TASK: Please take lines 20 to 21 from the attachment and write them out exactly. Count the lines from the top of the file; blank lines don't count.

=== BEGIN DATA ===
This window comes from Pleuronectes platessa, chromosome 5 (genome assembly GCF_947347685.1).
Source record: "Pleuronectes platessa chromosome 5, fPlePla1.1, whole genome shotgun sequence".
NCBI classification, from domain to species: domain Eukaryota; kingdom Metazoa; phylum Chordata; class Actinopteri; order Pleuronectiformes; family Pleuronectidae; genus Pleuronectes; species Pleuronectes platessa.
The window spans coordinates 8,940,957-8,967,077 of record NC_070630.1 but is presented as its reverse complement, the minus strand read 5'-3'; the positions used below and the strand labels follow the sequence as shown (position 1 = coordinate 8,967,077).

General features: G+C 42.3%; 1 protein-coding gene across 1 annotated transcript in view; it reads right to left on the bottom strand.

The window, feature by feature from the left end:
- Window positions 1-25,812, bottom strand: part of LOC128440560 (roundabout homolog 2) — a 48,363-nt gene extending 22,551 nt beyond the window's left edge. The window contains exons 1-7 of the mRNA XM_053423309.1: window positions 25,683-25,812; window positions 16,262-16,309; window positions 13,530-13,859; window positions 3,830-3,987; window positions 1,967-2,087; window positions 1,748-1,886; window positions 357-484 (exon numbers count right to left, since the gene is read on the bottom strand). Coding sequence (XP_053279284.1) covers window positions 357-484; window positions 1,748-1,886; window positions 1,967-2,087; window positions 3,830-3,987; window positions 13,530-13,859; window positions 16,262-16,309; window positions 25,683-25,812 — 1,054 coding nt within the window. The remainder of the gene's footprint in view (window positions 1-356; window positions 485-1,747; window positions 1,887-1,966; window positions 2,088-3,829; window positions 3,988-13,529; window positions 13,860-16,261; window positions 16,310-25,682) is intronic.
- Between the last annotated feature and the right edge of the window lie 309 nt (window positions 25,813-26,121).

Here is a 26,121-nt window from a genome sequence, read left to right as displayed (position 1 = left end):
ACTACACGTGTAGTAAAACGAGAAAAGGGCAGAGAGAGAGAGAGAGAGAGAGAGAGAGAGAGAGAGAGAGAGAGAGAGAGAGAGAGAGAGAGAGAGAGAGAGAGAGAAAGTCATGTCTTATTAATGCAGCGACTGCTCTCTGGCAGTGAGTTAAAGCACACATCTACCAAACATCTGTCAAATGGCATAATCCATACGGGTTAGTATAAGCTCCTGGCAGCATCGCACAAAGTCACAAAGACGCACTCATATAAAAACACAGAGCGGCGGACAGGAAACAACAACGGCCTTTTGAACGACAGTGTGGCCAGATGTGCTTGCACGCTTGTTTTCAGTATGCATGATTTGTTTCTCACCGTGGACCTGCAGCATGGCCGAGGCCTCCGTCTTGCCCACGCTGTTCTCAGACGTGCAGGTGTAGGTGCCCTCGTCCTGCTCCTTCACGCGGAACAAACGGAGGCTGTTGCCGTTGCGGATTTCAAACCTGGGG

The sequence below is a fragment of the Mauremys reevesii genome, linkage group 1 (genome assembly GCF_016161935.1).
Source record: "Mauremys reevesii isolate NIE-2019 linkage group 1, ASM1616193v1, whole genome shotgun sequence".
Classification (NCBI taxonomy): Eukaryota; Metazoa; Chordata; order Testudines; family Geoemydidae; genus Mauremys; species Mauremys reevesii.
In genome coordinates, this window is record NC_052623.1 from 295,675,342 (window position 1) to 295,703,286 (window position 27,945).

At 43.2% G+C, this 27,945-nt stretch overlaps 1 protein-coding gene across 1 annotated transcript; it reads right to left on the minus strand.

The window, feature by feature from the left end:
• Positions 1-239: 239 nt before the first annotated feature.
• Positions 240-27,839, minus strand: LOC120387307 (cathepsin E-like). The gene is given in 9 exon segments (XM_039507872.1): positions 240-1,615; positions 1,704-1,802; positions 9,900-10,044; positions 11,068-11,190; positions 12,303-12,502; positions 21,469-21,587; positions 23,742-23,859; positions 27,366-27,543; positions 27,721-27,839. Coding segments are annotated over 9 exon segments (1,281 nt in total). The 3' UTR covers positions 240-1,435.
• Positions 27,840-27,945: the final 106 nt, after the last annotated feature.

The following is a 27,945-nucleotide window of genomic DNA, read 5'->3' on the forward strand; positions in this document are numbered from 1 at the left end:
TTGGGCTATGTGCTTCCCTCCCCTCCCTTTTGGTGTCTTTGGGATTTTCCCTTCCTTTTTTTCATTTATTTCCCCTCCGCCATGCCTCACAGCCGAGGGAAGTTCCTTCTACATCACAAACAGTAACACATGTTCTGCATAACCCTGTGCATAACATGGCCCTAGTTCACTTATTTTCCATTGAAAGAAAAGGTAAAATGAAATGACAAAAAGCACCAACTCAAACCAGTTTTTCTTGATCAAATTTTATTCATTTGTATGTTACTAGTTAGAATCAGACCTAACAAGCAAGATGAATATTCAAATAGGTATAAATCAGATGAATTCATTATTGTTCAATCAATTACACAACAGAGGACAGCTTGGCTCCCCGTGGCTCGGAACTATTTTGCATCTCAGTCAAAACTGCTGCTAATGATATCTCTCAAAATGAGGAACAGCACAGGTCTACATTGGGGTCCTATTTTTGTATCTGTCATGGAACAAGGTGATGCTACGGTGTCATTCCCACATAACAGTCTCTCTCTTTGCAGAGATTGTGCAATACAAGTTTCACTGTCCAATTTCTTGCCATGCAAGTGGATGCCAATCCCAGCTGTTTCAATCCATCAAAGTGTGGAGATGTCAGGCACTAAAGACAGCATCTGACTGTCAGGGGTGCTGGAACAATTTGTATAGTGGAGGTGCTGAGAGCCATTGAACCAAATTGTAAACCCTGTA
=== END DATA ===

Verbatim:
The following is a 27,945-nucleotide window of genomic DNA, read 5'->3' on the forward strand; positions in this document are numbered from 1 at the left end:
TTGGGCTATGTGCTTCCCTCCCCTCCCTTTTGGTGTCTTTGGGATTTTCCCTTCCTTTTTTTCATTTATTTCCCCTCCGCCATGCCTCACAGCCGAGGGAAGTTCCTTCTACATCACAAACAGTAACACATGTTCTGCATAACCCTGTGCATAACATGGCCCTAGTTCACTTATTTTCCATTGAAAGAAAAGGTAAAATGAAATGACAAAAAGCACCAACTCAAACCAGTTTTTCTTGATCAAATTTTATTCATTTGTATGTTACTAGTTAGAATCAGACCTAACAAGCAAGATGAATATTCAAATAGGTATAAATCAGATGAATTCATTATTGTTCAATCAATTACACAACAGAGGACAGCTTGGCTCCCCGTGGCTCGGAACTATTTTGCATCTCAGTCAAAACTGCTGCTAATGATATCTCTCAAAATGAGGAACAGCACAGGTCTACATTGGGGTCCTATTTTTGTATCTGTCATGGAACAAGGTGATGCTACGGTGTCATTCCCACATAACAGTCTCTCTCTTTGCAGAGATTGTGCAATACAAGTTTCACTGTCCAATTTCTTGCCATGCAAGTGGATGCCAATCCCAGCTGTTTCAATCCATCAAAGTGTGGAGATGTCAGGCACTAAAGACAGCATCTGACTGTCAGGGGTGCTGGAACAATTTGTATAGTGGAGGTGCTGAGAGCCATTGAACCAAATTGTAAACCCTGTA